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Citizen Can

Teacher Voices | December 7, 2017

Every month we feature an opinion piece written by teachers in the MƒA community. Welcome to MƒA Teacher Voices.

By Michael Paoli, MƒA Master Teacher

Early on during my first tour of duty with Math for America, my wife and I were invited to a small MƒA dinner with about 50 dapper adults. We sat next to a lovely couple and the gentleman asked how I liked being an MƒA teacher. I said it was so-so and that I hadn’t found people that I connected with yet and hadn’t taken advantage of the PD opportunities available. A few minutes later, the emcee of the dinner announced, “Ladies and Gentleman -- Mr. Jim Simons.” The man I had just been speaking with got up (I thought perhaps he was going to get Jim Simons?) and walked over to the mic. This man began to intimate that out of all his many philanthropic passions, he founded MƒA and it was most dear to his heart. His life had been so inspired by his great teachers, and he was so glad that teachers in MƒA appreciated his unique and valued organization. He paused and added, “...except for that guy there” (pointing in my general direction). I still have heel marks from my wife’s shoes on my shins. Nevertheless, I was allowed to continue engaging in the MƒA community, and this humiliation inspired me to do two things: 1) shut up and 2) dig in.

Shortly after, I began dragging fellow teachers and MƒA facilitators into my classroom to help me craft my teaching practice. Of course, I made it about (oh I don’t know) “kids learning” or something like that. I wanted to be a master… a master teacher. I wanted to live up to the name MƒA MASTER TEACHER (cue John Williams music).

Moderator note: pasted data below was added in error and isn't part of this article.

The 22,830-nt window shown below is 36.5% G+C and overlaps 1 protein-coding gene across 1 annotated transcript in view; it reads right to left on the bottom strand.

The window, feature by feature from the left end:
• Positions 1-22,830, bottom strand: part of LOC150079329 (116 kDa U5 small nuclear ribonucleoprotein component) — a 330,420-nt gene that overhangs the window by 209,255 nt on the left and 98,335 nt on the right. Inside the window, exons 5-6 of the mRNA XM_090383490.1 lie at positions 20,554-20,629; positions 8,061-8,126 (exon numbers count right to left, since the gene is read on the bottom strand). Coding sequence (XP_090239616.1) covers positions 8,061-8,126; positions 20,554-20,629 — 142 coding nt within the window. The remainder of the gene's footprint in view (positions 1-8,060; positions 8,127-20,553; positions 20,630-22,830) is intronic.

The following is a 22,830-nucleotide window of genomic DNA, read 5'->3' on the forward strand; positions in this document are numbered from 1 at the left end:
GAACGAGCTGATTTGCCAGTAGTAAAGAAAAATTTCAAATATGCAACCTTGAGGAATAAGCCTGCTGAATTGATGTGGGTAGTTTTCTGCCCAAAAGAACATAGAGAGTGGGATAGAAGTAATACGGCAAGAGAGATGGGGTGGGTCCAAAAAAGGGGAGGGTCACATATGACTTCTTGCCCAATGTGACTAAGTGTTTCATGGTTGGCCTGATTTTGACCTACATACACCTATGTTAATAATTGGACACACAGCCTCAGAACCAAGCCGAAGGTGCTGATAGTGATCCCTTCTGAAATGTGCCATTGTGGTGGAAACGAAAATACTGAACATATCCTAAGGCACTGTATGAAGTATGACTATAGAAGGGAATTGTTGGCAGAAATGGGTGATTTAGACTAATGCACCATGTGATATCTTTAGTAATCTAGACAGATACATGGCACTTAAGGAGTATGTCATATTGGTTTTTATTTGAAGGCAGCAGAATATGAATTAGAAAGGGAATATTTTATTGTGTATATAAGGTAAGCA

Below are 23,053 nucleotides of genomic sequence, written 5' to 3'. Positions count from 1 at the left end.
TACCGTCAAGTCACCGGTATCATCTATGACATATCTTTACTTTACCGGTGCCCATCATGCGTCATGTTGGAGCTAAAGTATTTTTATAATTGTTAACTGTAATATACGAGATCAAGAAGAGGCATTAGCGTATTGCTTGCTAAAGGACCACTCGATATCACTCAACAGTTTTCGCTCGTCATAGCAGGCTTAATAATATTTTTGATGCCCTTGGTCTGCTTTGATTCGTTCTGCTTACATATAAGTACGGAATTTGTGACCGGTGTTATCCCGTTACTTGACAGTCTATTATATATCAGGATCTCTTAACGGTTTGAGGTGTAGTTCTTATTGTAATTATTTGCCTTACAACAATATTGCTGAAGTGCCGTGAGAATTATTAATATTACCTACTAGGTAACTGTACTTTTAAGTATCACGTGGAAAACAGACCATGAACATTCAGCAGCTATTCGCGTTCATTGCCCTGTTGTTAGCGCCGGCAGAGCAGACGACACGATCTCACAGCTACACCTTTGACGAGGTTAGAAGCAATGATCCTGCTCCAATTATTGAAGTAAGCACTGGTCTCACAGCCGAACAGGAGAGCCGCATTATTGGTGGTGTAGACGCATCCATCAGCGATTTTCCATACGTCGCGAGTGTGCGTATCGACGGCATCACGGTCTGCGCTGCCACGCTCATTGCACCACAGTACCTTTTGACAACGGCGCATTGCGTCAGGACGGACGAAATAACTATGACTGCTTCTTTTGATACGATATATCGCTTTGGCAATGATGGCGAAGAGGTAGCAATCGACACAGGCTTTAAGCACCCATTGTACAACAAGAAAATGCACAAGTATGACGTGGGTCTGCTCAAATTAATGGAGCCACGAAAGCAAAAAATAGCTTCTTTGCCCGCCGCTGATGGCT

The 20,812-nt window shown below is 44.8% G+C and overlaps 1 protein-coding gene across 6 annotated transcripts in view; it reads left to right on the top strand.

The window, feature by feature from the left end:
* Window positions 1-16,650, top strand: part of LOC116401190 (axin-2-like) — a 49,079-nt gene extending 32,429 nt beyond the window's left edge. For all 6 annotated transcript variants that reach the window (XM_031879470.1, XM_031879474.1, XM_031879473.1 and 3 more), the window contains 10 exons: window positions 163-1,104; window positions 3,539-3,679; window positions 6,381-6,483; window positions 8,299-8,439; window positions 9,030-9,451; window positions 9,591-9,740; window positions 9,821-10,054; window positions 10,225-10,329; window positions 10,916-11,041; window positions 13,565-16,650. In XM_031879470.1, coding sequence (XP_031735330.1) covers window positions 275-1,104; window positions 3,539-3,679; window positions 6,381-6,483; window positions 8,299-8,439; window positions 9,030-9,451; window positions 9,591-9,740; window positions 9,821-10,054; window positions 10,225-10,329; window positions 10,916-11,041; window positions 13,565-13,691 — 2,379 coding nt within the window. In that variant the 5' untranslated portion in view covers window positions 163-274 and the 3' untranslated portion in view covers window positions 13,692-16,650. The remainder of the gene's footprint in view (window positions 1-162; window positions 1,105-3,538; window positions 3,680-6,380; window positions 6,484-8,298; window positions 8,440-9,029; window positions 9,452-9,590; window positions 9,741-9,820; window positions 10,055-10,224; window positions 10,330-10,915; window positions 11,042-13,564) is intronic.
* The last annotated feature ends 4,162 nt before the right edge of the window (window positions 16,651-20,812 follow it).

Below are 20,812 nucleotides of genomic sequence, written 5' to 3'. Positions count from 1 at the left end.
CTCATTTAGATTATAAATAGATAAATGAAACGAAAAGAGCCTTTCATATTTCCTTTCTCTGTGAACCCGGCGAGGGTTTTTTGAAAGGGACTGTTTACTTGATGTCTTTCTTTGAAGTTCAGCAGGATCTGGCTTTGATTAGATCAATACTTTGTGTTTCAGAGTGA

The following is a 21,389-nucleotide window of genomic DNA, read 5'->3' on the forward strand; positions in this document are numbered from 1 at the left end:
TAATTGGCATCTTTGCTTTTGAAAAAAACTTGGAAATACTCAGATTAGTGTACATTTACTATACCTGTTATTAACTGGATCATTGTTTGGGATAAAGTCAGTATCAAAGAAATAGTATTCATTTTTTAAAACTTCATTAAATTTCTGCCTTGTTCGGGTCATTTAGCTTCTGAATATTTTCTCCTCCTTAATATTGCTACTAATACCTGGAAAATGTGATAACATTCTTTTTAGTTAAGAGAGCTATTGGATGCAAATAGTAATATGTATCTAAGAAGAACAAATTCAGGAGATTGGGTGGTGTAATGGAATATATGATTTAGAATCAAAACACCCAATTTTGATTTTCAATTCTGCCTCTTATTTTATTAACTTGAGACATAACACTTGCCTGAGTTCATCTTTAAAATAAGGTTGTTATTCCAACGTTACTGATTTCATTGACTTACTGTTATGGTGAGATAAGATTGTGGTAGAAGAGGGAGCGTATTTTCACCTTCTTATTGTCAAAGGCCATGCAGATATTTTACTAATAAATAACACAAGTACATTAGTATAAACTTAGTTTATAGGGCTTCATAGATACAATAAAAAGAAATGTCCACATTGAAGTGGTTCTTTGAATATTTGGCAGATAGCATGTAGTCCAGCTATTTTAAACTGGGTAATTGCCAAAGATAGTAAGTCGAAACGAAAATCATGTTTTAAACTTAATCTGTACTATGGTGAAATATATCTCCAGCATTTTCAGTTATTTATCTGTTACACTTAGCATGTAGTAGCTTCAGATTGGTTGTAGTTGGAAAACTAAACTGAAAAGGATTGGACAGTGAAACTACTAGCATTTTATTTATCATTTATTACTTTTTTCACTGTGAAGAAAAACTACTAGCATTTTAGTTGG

Soon after that, I found an MƒA professional development (PD) opportunity that introduced me to teachers at MƒA who I finally clicked with (it was probably my fault it took so long). They all wanted to solidify and stretch their practice - we dove in over the course of a year to experiment a set of eccentric non-routine problems. We tried them out in our classrooms and returned every two weeks to analyze the results.

Eventually, I led PD on my own at MƒA - a single session workshop entitled “The Socratic Circle.” It was nerve-wracking to facilitate a session with adults because I am more comfortable speaking in front of irritable 14-year olds. Yet, as soon as it was over, I felt a rush of adrenaline and wanted to run the workshop again at the next available opportunity. I realized that the room was full of trusting, supportive people who wanted to explore discussion techniques in their classroom. They allowed for my rookie mistakes and continued to take risks as they engaged in the unconventional activities.

A major highlight of being part of the MƒA community came on election night, November 8, 2016, when I was asked to coach the 2016 MT²: Master Teachers on Teaching event speakers and emcee that year’s program. MT² is unique in that it features TED-style presentations, where teachers within the MƒA community explore thought-provoking and inspiring topics in education in front of a large audience. What made this program different was that some of the speakers were very much taking risks, not only by exploring their own personal stories, but by managing public speaking in front of their peers.

Ironically, the 2016 election results spawned a time where knowledge and facts started to become accessories rather than necessities. More than ever, we needed the voice of critical thinking and logical citizens to communicate their ideas to the public. Granted, the MT² audience is already chock full of discerning minds - teachers within the MƒA community and their guests - and thank Zeus they are the ones in the classrooms.